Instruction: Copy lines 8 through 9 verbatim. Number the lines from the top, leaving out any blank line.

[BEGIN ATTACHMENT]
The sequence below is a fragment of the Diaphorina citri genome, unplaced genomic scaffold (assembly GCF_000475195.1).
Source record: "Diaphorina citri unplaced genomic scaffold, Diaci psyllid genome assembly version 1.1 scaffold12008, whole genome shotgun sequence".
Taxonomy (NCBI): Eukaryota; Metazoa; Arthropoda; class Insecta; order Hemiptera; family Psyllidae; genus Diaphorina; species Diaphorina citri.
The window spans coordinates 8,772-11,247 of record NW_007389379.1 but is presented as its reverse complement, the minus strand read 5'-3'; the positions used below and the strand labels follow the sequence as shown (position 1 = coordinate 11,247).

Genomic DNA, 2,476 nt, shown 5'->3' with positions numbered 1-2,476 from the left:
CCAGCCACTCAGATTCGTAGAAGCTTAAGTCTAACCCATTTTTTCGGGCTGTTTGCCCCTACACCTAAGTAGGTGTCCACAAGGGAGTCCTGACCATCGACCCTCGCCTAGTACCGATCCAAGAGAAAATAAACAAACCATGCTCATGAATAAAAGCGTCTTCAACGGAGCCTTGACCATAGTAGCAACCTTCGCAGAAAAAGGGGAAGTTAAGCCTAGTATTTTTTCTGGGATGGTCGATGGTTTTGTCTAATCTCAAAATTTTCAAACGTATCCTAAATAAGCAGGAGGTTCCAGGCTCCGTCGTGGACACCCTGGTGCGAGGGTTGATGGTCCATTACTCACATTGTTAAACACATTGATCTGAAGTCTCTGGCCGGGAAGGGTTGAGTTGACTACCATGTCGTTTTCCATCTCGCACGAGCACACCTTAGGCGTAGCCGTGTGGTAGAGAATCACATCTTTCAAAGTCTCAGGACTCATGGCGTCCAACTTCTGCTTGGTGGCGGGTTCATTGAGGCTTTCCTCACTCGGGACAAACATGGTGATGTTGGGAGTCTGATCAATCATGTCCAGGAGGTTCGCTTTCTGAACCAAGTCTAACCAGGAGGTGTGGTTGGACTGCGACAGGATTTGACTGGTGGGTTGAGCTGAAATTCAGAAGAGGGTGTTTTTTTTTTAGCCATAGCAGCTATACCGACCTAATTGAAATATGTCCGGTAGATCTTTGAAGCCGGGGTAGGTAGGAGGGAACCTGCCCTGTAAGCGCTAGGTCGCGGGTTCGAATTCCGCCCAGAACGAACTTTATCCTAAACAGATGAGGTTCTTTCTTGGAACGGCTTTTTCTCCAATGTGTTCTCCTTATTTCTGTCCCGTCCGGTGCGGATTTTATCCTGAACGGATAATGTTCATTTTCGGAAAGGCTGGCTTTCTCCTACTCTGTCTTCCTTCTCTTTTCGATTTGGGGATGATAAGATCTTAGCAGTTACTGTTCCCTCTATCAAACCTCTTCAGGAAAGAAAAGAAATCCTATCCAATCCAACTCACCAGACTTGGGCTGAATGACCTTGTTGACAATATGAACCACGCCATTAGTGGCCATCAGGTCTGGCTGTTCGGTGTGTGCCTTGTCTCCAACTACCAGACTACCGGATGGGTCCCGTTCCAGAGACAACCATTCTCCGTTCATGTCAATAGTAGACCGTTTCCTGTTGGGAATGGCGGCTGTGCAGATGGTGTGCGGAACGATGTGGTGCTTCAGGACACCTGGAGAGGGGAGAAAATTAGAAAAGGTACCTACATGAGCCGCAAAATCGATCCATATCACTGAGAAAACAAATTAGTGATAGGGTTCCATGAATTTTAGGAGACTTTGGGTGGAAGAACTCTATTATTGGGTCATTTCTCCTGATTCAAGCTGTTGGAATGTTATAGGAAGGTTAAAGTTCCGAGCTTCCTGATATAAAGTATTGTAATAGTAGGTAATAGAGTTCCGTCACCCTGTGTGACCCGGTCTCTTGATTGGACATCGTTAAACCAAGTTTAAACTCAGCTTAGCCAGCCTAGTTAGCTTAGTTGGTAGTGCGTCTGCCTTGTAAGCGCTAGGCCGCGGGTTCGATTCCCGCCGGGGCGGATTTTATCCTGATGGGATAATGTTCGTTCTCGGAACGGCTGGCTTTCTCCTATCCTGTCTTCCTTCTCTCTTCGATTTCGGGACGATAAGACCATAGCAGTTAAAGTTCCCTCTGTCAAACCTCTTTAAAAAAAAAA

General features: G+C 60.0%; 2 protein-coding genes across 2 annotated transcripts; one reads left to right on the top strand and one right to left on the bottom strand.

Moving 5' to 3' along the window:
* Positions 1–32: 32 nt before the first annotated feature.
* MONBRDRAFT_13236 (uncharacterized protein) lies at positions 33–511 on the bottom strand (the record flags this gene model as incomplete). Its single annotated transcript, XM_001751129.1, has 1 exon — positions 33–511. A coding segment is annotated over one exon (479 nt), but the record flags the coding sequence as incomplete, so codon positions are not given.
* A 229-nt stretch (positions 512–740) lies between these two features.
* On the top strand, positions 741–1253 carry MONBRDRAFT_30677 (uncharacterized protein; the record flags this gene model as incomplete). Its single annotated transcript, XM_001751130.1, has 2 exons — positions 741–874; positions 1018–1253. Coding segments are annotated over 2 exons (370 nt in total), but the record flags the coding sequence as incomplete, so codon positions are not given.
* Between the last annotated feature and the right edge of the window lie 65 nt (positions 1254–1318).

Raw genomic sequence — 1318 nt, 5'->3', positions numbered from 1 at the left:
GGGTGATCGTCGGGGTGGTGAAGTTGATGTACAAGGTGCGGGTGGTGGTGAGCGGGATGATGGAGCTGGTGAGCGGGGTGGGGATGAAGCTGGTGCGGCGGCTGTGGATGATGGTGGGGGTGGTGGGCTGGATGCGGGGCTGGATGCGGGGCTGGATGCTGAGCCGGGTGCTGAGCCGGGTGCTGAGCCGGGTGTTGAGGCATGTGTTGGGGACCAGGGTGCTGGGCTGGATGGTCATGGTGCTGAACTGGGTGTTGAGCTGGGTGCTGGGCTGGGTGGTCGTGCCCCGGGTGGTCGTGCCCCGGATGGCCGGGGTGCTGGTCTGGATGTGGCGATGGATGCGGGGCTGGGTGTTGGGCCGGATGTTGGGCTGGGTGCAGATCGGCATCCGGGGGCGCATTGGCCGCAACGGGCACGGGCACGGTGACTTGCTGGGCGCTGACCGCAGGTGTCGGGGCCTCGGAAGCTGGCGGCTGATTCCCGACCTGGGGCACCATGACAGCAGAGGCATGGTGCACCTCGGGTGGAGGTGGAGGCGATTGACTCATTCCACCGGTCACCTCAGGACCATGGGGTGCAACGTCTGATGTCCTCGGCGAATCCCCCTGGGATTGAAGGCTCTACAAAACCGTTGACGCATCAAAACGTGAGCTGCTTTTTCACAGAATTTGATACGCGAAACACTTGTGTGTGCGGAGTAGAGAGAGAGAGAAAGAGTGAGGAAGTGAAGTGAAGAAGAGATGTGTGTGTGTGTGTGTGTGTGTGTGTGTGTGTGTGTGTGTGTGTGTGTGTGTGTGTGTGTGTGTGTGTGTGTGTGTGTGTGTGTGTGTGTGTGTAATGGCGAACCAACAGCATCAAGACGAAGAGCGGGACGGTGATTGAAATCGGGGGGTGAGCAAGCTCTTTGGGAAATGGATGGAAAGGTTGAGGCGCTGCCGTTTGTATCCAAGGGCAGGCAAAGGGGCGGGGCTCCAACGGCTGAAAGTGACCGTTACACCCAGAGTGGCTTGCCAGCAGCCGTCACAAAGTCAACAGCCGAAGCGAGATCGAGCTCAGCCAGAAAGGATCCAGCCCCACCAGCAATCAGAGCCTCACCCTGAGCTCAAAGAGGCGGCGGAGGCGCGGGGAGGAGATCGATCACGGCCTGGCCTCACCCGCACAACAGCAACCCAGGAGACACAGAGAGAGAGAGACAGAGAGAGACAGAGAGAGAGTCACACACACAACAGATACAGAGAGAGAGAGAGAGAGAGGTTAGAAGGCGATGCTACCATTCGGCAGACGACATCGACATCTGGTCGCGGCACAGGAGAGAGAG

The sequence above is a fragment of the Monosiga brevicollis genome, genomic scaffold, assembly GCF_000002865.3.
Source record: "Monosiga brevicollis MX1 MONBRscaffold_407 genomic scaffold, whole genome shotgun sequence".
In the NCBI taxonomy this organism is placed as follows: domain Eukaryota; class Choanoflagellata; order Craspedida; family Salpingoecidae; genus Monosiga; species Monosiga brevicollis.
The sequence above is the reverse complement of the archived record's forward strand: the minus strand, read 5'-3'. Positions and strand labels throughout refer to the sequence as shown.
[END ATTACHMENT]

Moving 5' to 3' along the window:
* Positions 1–32: 32 nt before the first annotated feature.